Fauci says task force discussed CDC testing guidelines when he was in surgery
Anthony Fauci, the nation’s top infectious disease expert and member of the White House coronavirus task force, said Wednesday he was undergoing surgery during the task force meeting when updated Centers for Disease Control and Prevention (CDC) COVID-19 testing guidelines were discussed.
“I was under general anesthesia in the operating room and was not part of any discussion or deliberation regarding the new testing recommendations,” Fauci, director of the National Institute of Allergy and Infectious Diseases, told CNN Chief Medical Correspondent Sanjay Gupta.
Fauci said he is “concerned about the interpretation of these recommendations” and is “worried it will give people the incorrect assumption that asymptomatic spread is not of great concern.”
“In fact it is,” he added.
Fauci underwent surgery on Thursday morning to have a polyp removed from his vocal cord.
The CDC quietly changed its guidance on Monday to say that asymptomatic people do not need to be tested for coronavirus, even if they have been in close contact with an infected person.
Adm. Brett Giroir, the Trump administration’s coronavirus testing coordinator, told reporters Wednesday the new guidelines were discussed at the last task force meeting and approved “Thursday of last week,” the same day Fauci said he was undergoing surgery.
Giroir also said that the updated guidelines were a collaborative product and were approved by the entire White House task force, but said they ultimately belonged to the CDC and the agency’s director, Robert Redfield. Giroir said there was high-level input from multiple people, including Fauci.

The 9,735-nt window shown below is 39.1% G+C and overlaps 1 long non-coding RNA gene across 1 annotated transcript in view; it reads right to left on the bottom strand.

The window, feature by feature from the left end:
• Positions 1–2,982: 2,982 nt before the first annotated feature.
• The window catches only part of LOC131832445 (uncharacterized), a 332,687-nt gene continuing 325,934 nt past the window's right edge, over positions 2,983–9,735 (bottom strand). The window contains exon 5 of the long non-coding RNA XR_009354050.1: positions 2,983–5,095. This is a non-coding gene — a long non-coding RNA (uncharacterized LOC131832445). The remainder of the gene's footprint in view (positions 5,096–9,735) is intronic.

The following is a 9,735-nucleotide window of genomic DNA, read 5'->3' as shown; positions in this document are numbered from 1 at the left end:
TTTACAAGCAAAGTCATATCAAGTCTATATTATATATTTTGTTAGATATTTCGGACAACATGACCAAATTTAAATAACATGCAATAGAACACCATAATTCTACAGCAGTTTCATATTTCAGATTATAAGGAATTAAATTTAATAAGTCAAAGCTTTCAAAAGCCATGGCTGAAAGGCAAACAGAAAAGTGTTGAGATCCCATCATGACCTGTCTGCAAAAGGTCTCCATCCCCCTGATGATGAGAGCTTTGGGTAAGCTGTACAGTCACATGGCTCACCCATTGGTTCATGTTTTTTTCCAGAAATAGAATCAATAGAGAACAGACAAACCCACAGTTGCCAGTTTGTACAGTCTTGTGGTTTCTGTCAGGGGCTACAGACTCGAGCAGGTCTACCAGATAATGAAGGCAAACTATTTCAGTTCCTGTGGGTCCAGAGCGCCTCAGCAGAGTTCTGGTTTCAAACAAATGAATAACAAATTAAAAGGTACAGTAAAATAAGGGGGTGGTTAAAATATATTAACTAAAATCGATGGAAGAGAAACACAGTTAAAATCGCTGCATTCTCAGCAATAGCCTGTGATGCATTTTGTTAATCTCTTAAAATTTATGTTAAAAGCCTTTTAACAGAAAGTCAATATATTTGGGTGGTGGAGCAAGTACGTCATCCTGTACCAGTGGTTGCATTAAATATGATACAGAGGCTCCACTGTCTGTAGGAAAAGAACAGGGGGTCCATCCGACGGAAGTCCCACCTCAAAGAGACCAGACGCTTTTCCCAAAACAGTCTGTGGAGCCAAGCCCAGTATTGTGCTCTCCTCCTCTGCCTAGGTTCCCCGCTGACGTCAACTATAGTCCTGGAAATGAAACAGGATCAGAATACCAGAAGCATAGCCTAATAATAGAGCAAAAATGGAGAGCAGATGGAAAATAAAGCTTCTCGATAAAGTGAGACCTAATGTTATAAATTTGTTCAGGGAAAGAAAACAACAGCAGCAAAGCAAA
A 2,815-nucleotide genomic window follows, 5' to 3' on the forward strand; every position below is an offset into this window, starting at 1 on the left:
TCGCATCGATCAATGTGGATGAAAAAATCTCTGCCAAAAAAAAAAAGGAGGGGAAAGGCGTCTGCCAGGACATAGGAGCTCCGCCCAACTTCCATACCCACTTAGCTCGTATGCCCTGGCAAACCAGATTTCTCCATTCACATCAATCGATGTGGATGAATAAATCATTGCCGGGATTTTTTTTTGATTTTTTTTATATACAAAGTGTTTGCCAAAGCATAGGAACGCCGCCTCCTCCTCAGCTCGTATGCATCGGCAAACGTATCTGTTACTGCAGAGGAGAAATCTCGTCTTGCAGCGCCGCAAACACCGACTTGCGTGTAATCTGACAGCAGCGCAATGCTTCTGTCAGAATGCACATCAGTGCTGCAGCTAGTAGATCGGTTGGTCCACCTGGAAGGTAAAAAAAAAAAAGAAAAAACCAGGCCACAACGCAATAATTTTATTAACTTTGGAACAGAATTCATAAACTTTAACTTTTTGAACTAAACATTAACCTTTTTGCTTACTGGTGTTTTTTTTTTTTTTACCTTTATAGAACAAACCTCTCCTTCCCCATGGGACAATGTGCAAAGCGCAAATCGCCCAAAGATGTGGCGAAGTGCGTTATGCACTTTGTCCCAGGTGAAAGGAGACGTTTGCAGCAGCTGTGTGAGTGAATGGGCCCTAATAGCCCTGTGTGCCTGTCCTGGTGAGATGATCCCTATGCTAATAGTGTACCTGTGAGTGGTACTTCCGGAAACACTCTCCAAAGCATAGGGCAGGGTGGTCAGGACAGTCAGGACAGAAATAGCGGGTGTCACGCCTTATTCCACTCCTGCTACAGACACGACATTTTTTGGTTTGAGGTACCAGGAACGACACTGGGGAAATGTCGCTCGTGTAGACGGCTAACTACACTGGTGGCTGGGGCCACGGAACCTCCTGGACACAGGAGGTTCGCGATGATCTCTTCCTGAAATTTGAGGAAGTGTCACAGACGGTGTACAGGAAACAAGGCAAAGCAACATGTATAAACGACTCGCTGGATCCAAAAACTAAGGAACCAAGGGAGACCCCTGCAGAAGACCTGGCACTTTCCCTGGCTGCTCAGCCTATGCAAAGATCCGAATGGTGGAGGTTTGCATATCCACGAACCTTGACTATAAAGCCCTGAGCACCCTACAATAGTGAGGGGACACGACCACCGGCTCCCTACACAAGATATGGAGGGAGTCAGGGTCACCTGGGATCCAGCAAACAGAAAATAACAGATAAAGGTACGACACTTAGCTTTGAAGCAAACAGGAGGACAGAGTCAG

The Hill reached out to the Department of Health and Human Services asking whether or not Fauci was involved in the final version of the updated testing guidelines but did not immediately hear back.
The new guidance states: “If you have been in close contact (within 6 feet) of a person with a COVID-19 infection for at least 15 minutes but do not have symptoms: You do not necessarily need a test unless you are a vulnerable individual or your health care provider or State or local public health officials recommend you take one.”
The updated guidance is a stark change from the agency’s previous guidance, which stated that “testing is recommended for all close contacts of persons with SARS-CoV-2 infection. Because of the potential for asymptomatic and pre-symptomatic transmission, it is important that contacts of individuals with SARS-CoV-2 infection be quickly identified and tested.”
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